As a response to the current interest and various proposals for Harbor Park and Montgomery Dam, the library is posting this statement, created by the Library’s Harbor Park Special Committee earlier this spring. The Trustees of the Camden Public Library were given the power, authority, and duty to manage and control the Library, the Amphitheater, Harbor Park, and all things connected therewith, as stipulated in the original gift to the people of Camden by Mary Louise Curtis Bok. Here is the statement in its entirety.
Camden Public Library Harbor Park Special Committee Statement March 2021
The Library Board of Trustees had a fruitful discussion regarding Harbor Park flooding, the seawall, and how the future of Montgomery Dam would affect the Park. As Trustees, we are the stewards of Harbor Park and are true stakeholders in any decisions. Any dam changes will certainly impact Harbor Park.
Environmental concerns, specifically sea-level rise, floodwater runoff, and fisheries restoration, are important, but are not the only considerations in our stewardship of Harbor Park. We will favor designs and concepts that save as much of the Park as possible.
While there is a tendency to view the Harbor Park seawall and Montgomery Dam as one project, they are, in fact, two separate issues which may, or may not, have one solution.
Our task is not to decide on the dam, but to set benchmarks for endorsing any plan for Montgomery Dam:
Historical aspects of Harbor Park – It is important that Harbor Park be preserved as close to the original state as possible, including the pathways. The original Olmsted design transported visitors into a quiet, scenic park, secluded from the busy streets of Camden. The historical and scenic value of the Olmsted design cannot be overstated. It is a treasure. That said, the Trustees realize that some land may have to be sacrificed to sea-level rise, but wish to keep this to a minimum. The “soft” seawall or “stepped” design is a favored approach that achieves this. It should also be noted that the “sluiceway” wall and the Park end of the dam, part of the original design, are integral to the landscaping and structure of the Park and should be preserved.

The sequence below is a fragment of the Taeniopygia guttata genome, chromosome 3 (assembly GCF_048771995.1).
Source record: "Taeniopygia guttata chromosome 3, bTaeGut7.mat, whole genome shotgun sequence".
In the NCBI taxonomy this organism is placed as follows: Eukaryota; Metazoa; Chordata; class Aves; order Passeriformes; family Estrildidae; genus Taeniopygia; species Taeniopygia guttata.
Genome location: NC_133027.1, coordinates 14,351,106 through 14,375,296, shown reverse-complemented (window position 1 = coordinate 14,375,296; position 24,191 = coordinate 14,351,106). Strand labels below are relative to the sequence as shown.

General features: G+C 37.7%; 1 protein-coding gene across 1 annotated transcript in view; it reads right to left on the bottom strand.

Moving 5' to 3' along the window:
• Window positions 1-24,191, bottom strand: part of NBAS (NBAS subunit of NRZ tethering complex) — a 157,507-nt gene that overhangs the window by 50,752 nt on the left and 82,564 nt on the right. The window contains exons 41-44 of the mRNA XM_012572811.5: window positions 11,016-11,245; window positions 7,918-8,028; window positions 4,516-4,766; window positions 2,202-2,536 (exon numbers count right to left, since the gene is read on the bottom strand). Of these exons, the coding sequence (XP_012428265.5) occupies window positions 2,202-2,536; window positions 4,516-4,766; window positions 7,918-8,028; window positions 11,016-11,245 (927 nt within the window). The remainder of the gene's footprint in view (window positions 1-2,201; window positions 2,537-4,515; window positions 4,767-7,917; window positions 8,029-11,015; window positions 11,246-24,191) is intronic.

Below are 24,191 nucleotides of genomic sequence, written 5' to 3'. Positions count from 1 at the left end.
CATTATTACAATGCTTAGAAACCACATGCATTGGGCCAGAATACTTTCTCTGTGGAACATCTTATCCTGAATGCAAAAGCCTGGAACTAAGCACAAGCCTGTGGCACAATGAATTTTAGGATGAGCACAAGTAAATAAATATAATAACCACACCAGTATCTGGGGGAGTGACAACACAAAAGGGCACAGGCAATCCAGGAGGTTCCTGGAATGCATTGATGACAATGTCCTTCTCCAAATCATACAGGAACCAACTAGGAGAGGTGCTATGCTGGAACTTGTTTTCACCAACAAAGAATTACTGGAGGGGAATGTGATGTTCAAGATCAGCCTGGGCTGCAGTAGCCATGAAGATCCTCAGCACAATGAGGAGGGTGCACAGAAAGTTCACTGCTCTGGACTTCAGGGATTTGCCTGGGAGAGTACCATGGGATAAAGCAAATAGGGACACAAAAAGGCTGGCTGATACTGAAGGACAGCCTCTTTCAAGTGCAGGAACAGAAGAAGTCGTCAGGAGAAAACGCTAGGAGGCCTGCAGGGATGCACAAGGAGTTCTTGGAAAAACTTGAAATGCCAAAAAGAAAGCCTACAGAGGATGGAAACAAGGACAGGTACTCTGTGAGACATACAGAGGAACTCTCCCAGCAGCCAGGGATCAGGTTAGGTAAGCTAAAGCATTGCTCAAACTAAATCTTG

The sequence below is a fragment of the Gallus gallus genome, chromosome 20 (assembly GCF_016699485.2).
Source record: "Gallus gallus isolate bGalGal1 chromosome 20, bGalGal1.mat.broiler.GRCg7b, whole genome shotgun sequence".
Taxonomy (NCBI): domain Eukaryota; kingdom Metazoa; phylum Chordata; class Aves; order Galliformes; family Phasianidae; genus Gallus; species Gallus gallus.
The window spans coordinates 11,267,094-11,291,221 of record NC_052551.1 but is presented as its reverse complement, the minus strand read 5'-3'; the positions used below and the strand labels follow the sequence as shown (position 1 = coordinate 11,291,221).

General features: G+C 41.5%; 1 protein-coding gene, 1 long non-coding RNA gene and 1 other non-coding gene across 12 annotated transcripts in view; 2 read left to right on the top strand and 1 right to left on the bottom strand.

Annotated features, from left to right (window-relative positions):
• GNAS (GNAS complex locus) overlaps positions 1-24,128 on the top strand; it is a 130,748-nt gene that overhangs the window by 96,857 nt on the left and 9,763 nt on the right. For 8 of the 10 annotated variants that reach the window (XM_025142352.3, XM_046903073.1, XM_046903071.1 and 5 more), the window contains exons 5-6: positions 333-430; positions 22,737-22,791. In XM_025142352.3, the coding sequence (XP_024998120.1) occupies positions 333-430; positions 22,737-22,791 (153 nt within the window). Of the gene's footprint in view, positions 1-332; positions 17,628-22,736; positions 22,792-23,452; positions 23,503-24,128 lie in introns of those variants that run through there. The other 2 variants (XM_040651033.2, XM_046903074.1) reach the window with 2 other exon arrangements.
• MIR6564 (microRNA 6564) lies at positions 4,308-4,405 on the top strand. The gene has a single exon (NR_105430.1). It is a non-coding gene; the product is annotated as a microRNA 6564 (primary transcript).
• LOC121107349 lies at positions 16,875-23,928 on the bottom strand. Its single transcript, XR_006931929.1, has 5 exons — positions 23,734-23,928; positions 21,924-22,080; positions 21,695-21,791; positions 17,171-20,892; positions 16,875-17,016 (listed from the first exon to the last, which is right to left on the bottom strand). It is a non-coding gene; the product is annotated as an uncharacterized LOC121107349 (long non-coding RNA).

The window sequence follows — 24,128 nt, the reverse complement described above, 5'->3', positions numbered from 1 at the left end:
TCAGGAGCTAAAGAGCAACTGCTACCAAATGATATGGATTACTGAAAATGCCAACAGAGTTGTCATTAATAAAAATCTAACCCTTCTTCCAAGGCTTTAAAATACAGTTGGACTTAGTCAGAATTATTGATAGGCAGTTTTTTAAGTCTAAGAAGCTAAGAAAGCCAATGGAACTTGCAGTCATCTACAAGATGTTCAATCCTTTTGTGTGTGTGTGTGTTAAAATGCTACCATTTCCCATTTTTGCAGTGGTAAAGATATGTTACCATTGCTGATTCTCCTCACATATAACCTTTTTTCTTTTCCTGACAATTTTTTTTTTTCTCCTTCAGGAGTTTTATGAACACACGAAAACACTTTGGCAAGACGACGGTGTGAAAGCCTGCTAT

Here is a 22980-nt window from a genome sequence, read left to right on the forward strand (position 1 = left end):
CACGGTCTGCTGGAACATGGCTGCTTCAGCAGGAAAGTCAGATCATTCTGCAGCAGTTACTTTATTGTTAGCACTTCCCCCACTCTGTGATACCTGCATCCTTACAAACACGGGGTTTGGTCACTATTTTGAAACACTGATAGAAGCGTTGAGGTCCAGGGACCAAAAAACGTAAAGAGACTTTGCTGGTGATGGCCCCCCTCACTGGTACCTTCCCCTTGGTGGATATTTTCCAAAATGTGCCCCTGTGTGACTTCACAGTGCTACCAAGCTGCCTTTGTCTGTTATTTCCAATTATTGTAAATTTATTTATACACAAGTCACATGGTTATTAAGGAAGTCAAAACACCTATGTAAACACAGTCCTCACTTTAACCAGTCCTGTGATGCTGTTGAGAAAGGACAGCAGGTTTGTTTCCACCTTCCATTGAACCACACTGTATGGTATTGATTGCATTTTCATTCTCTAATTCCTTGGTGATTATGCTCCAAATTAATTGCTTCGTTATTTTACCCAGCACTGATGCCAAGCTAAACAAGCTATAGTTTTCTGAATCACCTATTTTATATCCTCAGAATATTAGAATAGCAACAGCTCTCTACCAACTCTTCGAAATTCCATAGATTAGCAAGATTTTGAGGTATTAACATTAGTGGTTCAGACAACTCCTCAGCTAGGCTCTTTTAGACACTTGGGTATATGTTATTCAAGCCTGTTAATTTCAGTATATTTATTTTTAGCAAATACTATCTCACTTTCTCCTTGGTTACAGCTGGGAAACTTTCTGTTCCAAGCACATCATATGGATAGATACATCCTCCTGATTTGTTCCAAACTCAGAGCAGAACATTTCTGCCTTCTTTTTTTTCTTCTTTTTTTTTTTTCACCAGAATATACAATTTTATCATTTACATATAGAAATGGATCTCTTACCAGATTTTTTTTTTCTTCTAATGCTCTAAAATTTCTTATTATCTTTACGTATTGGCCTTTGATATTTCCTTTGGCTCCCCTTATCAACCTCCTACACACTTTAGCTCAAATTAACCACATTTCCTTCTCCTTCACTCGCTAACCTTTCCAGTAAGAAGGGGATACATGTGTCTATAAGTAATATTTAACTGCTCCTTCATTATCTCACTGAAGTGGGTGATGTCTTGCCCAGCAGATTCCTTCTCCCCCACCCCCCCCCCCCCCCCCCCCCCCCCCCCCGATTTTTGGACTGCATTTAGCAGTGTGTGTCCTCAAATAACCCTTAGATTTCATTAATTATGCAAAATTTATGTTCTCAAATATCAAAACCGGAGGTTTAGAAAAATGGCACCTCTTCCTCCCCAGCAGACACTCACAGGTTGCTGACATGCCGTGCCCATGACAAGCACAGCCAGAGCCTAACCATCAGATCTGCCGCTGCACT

Social aspects – Harbor Park is important to all, residents and visitors, and should be even more user-friendly than at present. Safe enjoyment by all, including young children and those with disabilities, must be guaranteed in any plans for the future.
Aesthetic – The look of the Park is also of vital importance, and our charge is to preserve this, too, for future generations.
Economic aspects – The Park, Amphitheatre, and Library help bring visitors to Camden from far and wide, and Town businesses benefit.
Open decision-making process – We urge the Town to actively engage with the public on these matters and to present alternative designs for Montgomery Dam, the mouth of the river, Harbor Park, and the head of the harbor.
In addition, the Trustees wish the following to be considered as priorities:
All designs should include a depiction of the seawall. Any design concept also needs to address the area between the “ramp” and the boathouse end of the lower park.
Designs such as Interfluve’s and Midcoast Conservancy need to show the HAT (Highest Astronomical Tide) line with projected sea level rise drawn.
Conserve the natural features of the site to the greatest extent possible while reimagining the area with flood resiliency and sea level rise in mind.
Plan for the long-term; allow for long-term maintenance.
Any added features must increase usability and appeal of Harbor Park to the general public.
Sea level rise is certain, and modification of the sea wall will need to be addressed. We favor the use of a tiered step design as it is both aesthetically pleasing and provides an area that is safe for public use.
While it is important that the Town looks at funding this project through grants, this should not be the determining factor is a design choice.
As this project will likely go out to a Town vote, we believe it is important that a final design be fiscally reasonable to garner support from the citizens of Camden.
As Trustees of the Library, Amphitheatre, and Harbor Park, our primary responsibility is to ensure careful and responsible management of these resources. The Trustees request that we be invited to all future meetings regarding the dam and to be notified of all communication regarding Harbor Park and this project. These notifications are best sent to both the President of the Board of Trustees and the Executive Director. We look forward to being part of the process to address sea level rise, potential changes to the Megunticook watershed and Harbor area and their future impact on Harbor Park.